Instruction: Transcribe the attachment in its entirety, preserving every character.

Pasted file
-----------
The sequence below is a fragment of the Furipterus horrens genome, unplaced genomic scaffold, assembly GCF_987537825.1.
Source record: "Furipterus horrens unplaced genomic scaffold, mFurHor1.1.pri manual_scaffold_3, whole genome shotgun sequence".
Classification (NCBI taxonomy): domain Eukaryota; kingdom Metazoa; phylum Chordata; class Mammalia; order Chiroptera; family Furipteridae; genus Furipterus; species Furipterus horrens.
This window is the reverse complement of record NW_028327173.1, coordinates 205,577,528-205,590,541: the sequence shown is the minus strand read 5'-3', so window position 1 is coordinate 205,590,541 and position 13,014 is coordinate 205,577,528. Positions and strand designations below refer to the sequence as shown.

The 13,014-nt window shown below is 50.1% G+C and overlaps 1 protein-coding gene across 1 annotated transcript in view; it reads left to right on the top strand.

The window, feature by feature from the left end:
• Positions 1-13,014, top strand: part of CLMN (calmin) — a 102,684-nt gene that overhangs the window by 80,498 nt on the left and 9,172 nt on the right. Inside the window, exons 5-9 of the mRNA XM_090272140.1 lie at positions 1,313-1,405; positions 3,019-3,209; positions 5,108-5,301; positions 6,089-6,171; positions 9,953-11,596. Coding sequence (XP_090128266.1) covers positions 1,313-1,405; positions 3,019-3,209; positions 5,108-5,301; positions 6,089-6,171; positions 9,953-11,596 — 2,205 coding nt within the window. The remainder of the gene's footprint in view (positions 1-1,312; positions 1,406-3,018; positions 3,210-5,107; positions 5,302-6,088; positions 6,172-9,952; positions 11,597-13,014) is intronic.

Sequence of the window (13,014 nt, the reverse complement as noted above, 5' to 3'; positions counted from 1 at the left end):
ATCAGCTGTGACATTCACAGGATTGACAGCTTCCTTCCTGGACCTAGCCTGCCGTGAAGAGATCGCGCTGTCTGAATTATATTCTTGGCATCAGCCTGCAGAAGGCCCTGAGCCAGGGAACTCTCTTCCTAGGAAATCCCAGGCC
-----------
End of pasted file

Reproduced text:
The sequence below is a fragment of the Furipterus horrens genome, unplaced genomic scaffold, assembly GCF_987537825.1.
Source record: "Furipterus horrens unplaced genomic scaffold, mFurHor1.1.pri manual_scaffold_3, whole genome shotgun sequence".
Classification (NCBI taxonomy): domain Eukaryota; kingdom Metazoa; phylum Chordata; class Mammalia; order Chiroptera; family Furipteridae; genus Furipterus; species Furipterus horrens.
This window is the reverse complement of record NW_028327173.1, coordinates 205,577,528-205,590,541: the sequence shown is the minus strand read 5'-3', so window position 1 is coordinate 205,590,541 and position 13,014 is coordinate 205,577,528. Positions and strand designations below refer to the sequence as shown.

The 13,014-nt window shown below is 50.1% G+C and overlaps 1 protein-coding gene across 1 annotated transcript in view; it reads left to right on the top strand.

The window, feature by feature from the left end:
• Positions 1-13,014, top strand: part of CLMN (calmin) — a 102,684-nt gene that overhangs the window by 80,498 nt on the left and 9,172 nt on the right. Inside the window, exons 5-9 of the mRNA XM_090272140.1 lie at positions 1,313-1,405; positions 3,019-3,209; positions 5,108-5,301; positions 6,089-6,171; positions 9,953-11,596. Coding sequence (XP_090128266.1) covers positions 1,313-1,405; positions 3,019-3,209; positions 5,108-5,301; positions 6,089-6,171; positions 9,953-11,596 — 2,205 coding nt within the window. The remainder of the gene's footprint in view (positions 1-1,312; positions 1,406-3,018; positions 3,210-5,107; positions 5,302-6,088; positions 6,172-9,952; positions 11,597-13,014) is intronic.

Sequence of the window (13,014 nt, the reverse complement as noted above, 5' to 3'; positions counted from 1 at the left end):
ATCAGCTGTGACATTCACAGGATTGACAGCTTCCTTCCTGGACCTAGCCTGCCGTGAAGAGATCGCGCTGTCTGAATTATATTCTTGGCATCAGCCTGCAGAAGGCCCTGAGCCAGGGAACTCTCTTCCTAGGAAATCCCAGGCC